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The Marriage Bar in Interwar Britain

Marriage bars were commonplace in the 1920s and 30s. They operated in the Civil Service, in teaching and in banking as well as in large companies such as Cadburys, Great Western Railways, Boots, Sainsbury’s and ICI.[1] It had been anticipated that the Sex Disqualification (Removal) Act of 1919 would end the practice. However, when tested in law it became apparent that while the Act might enable married women to work, it did not entitle them to do so.[2] Marriage bars were the practical manifestation of the overriding ideology of the period: that married women’s sphere was the home. At this time, there was an expectation that once a woman married she would leave paid employment and become a housewife; her priority being husband and family. It was an ideology reflected in newspapers and women’s magazines as well as in the BBC’s own broadcasts aimed at its female daytime audience, as Chapter 6 will show.[3] Yet, this created an awkward tension because the interwar years were also a time of expanding employment opportunities for women. Despite the convention to leave work on marriage, many women wanted to retain their jobs. For some, like the educated and trained career woman, this was associated with vocation, ambition and personal fulfilment. For others, the lure of new consumer goods and the quest for the ideal home meant that the benefits of a double-income were tempting, at least until children were born.[4]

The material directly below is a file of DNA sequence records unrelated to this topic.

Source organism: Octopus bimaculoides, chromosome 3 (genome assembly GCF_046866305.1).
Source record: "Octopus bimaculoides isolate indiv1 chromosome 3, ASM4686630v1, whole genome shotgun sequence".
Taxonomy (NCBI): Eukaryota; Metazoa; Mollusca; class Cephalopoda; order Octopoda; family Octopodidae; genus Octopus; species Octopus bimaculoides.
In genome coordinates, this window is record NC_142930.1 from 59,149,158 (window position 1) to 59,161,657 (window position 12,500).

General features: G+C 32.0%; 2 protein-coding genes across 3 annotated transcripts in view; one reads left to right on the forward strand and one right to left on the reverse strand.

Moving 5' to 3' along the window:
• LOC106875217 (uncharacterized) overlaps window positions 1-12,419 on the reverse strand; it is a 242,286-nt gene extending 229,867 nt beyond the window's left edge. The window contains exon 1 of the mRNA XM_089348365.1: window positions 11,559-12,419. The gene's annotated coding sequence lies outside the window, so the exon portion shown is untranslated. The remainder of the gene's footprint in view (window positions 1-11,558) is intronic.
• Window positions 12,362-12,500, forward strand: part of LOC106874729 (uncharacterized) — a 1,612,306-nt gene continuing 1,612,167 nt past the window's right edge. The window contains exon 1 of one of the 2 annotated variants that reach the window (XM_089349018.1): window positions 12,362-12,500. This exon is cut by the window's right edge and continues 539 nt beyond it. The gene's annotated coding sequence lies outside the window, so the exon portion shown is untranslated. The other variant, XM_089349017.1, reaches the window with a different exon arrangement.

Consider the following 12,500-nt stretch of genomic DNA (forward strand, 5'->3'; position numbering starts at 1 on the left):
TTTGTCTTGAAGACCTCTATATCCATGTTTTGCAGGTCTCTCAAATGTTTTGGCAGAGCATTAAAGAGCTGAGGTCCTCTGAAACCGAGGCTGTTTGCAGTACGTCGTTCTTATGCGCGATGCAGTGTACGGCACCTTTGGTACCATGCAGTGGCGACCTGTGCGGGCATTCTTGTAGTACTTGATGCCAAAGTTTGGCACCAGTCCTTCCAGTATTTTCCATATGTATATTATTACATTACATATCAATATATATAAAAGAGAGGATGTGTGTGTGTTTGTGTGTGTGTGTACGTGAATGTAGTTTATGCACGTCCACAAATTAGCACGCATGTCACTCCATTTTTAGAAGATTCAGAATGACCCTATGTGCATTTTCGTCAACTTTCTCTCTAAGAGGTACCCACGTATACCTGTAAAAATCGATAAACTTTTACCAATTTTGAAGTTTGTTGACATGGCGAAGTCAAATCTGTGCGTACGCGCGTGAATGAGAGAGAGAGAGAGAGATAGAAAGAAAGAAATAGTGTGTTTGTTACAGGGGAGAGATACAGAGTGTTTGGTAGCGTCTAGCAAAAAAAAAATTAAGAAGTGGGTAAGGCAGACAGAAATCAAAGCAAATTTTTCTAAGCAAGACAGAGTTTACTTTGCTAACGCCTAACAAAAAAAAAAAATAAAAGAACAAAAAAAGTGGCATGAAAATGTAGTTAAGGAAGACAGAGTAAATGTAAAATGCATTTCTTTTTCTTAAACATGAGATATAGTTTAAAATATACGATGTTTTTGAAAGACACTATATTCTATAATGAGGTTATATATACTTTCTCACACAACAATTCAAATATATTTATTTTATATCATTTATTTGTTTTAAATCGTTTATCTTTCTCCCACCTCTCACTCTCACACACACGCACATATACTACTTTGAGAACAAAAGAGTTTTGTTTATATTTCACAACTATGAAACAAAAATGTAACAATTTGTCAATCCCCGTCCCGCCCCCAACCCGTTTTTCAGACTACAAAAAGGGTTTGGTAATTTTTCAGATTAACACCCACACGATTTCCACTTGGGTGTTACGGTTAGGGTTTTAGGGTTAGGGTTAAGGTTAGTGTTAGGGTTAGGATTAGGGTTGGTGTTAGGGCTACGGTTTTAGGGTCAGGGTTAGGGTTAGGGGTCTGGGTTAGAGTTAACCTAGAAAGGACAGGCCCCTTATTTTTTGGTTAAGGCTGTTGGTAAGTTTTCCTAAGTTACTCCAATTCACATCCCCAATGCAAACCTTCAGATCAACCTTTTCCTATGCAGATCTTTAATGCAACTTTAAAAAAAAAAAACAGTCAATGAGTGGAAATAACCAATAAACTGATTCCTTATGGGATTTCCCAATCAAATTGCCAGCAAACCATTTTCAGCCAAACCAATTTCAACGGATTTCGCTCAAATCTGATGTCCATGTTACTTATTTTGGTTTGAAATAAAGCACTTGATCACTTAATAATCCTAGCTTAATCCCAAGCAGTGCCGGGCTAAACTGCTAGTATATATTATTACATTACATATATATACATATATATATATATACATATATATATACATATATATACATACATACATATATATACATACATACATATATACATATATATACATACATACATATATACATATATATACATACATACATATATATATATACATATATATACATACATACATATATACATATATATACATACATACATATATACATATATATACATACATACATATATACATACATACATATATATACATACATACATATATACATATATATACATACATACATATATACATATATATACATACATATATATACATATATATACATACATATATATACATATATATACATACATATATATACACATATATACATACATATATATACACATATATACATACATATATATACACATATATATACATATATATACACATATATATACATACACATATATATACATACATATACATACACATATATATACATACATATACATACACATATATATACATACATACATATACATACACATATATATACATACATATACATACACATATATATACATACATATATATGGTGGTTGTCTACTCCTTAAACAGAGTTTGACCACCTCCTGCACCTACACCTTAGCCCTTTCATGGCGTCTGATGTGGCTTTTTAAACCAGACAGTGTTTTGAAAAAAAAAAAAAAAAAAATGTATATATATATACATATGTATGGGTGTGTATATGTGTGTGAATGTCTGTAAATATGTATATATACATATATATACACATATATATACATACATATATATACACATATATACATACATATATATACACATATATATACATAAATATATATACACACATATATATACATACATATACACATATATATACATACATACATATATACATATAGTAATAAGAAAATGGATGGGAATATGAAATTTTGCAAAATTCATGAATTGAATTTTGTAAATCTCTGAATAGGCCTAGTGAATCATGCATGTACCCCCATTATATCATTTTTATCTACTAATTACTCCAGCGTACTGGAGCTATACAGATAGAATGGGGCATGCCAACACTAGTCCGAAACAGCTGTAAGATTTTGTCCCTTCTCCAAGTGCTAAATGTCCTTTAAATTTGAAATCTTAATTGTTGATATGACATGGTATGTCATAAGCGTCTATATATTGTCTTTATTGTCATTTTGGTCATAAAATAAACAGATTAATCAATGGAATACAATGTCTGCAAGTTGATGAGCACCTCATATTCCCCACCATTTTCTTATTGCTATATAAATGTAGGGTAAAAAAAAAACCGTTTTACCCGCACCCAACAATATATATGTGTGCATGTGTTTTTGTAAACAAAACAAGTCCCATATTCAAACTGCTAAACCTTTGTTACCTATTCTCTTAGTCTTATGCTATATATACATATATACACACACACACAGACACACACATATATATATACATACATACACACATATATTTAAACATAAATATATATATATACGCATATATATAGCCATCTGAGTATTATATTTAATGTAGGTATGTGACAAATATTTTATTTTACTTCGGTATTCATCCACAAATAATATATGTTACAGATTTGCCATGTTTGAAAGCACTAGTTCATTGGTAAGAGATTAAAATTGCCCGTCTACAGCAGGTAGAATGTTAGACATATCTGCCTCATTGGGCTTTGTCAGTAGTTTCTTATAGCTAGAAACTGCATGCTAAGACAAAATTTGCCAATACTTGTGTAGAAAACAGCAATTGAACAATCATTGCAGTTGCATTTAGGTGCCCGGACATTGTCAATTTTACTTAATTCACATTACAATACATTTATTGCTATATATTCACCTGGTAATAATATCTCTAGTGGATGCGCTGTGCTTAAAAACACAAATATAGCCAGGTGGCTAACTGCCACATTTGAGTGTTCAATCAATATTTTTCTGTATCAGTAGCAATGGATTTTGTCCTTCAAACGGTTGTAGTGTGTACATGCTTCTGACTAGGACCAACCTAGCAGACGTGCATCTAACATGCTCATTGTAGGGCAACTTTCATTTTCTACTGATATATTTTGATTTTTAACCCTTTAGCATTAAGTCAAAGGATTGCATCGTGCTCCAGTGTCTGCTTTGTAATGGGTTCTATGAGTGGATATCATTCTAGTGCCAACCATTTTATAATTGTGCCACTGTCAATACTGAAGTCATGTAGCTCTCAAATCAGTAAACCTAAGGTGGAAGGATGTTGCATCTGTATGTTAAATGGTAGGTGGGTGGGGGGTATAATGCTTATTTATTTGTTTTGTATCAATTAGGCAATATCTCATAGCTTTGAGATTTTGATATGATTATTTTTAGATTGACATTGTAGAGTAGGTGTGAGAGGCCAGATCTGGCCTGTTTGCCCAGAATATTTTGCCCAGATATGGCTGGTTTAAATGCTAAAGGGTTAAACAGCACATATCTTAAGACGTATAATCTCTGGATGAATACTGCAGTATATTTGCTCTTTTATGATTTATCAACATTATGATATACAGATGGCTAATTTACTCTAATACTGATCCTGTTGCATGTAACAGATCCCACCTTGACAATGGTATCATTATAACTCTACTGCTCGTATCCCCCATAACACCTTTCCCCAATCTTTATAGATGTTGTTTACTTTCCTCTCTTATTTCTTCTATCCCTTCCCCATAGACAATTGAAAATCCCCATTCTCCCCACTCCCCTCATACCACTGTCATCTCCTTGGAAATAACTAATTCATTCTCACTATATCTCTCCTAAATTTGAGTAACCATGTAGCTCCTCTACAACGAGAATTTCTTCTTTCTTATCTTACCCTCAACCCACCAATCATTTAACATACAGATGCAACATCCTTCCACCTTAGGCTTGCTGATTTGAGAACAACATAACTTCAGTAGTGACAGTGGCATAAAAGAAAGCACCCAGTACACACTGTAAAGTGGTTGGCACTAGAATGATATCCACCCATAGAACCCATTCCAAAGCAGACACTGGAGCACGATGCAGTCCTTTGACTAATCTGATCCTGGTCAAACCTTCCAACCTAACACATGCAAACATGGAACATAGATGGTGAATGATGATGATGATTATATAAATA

The BBC’s continued retention of married women, albeit in small numbers, was in keeping with other areas of work. Those in the arts were largely immune from marriage bars which, in part, may explain the BBC’s initial progressive attitude. As Ray Strachey noted, ‘women musicians, painters, actresses and writers may marry as much as they please, and do in fact marry without abandoning their careers’.[5] Similarly, there was an acceptance of married women working in journalism and advertising. The membership list of the Women’s Provisional Club for 1936, for instance, included Mrs Ethel Wood, Director of the advertising agency Samson Clark Co.; Mrs Hilary Blair-Fish, Editor of Nursing Times and Mrs Emilie Peacocke, Editor of the Woman’s Department at the Daily Telegraph.[6]

Married women were not debarred from being MPs. The legal profession, opened to women following the 1919 Sex Disqualification (Removal) Act, also did not operate a marriage bar.[7] Although married women medics employed by local or public authorities might face dismissal, married women GPs did not and were often able successfully to juggle work with family life. The LSE took a positive approach towards the employment of married women to the extent that its Director, William Beveridge, introduced a system of child benefit in 1925.[8] Women academics, unlike schoolteachers, were rarely subject to a bar. At least one hundred married women were working in British universities in 1933.[9] A key exception was Liverpool University which, in 1933, introduced a bar, as will later be discussed. Some businesses continued to employ married women. At the John Lewis Department Store the proprietor John Spedan Lewis positively recruited married women managers, particularly in the 1920s, believing them to be more loyal staff and to better understand the needs of customers.[10] In 1939, Ray Strachey in her role as Secretary of the Women’s Employment Federation, waxed positively about Vickers Armstrong who were looking to recruit women graduates for their Aeronautical Stress Department. ‘Women’, Strachey emphasised, ‘were employed in all departments ... and there was no marriage bar’.[11]